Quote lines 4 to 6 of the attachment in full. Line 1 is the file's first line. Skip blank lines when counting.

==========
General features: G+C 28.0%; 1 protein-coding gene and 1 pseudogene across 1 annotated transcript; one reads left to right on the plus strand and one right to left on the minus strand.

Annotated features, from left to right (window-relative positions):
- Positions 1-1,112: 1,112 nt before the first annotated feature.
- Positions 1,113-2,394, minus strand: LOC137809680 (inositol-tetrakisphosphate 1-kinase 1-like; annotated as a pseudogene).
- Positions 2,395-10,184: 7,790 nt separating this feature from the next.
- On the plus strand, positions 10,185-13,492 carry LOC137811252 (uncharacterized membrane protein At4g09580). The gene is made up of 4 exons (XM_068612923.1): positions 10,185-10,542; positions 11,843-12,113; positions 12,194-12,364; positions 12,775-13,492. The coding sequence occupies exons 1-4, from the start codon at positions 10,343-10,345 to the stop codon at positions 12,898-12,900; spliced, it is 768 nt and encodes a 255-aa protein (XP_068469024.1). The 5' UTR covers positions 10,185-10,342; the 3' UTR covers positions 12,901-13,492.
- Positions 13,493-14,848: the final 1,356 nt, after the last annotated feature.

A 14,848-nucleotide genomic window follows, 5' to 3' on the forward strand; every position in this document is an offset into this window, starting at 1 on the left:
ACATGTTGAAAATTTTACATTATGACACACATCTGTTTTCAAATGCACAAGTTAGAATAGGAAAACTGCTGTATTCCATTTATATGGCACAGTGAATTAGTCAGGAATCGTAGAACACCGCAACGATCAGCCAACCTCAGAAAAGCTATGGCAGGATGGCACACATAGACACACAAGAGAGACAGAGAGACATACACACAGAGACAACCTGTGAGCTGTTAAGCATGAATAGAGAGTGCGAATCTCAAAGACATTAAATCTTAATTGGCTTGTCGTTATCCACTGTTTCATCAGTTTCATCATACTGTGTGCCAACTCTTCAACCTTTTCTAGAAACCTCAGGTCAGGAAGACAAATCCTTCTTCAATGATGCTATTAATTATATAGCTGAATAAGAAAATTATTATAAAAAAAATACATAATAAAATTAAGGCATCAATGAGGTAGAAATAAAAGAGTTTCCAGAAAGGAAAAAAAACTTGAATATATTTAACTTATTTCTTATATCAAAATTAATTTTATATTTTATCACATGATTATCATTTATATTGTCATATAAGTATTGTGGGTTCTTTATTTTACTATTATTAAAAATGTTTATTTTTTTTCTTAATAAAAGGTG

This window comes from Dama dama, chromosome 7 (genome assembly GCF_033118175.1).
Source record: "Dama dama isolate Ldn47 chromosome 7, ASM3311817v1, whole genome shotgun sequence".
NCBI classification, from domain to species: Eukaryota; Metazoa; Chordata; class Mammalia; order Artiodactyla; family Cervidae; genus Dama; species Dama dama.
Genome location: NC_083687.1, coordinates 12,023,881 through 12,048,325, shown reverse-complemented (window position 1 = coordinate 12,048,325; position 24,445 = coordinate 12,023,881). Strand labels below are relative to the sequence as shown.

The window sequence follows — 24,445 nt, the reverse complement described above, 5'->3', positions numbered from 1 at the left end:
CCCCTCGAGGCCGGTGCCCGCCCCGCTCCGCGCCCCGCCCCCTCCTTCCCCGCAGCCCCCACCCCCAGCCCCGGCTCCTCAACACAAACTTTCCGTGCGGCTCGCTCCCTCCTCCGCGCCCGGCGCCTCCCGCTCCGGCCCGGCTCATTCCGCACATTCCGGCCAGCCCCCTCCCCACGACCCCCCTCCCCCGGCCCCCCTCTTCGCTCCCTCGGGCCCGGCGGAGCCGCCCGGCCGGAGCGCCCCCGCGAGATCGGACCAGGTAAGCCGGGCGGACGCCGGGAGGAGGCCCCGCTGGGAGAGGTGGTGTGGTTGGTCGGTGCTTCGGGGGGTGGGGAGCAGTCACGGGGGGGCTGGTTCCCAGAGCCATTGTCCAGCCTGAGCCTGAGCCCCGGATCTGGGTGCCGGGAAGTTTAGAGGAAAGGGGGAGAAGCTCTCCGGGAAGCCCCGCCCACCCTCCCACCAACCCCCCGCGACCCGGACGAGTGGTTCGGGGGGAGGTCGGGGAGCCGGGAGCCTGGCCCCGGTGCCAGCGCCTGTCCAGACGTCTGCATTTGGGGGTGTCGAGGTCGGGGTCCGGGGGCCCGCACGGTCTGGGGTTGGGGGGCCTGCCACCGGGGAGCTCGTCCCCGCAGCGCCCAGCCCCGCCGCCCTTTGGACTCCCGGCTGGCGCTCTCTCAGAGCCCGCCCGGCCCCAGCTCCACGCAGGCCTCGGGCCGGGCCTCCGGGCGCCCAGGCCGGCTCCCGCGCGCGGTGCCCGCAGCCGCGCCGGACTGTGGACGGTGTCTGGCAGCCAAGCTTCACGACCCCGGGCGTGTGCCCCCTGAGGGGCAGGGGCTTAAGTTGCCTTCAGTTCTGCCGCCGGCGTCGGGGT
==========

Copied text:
- Positions 1,113-2,394, minus strand: LOC137809680 (inositol-tetrakisphosphate 1-kinase 1-like; annotated as a pseudogene).
- Positions 2,395-10,184: 7,790 nt separating this feature from the next.
- On the plus strand, positions 10,185-13,492 carry LOC137811252 (uncharacterized membrane protein At4g09580). The gene is made up of 4 exons (XM_068612923.1): positions 10,185-10,542; positions 11,843-12,113; positions 12,194-12,364; positions 12,775-13,492. The coding sequence occupies exons 1-4, from the start codon at positions 10,343-10,345 to the stop codon at positions 12,898-12,900; spliced, it is 768 nt and encodes a 255-aa protein (XP_068469024.1). The 5' UTR covers positions 10,185-10,342; the 3' UTR covers positions 12,901-13,492.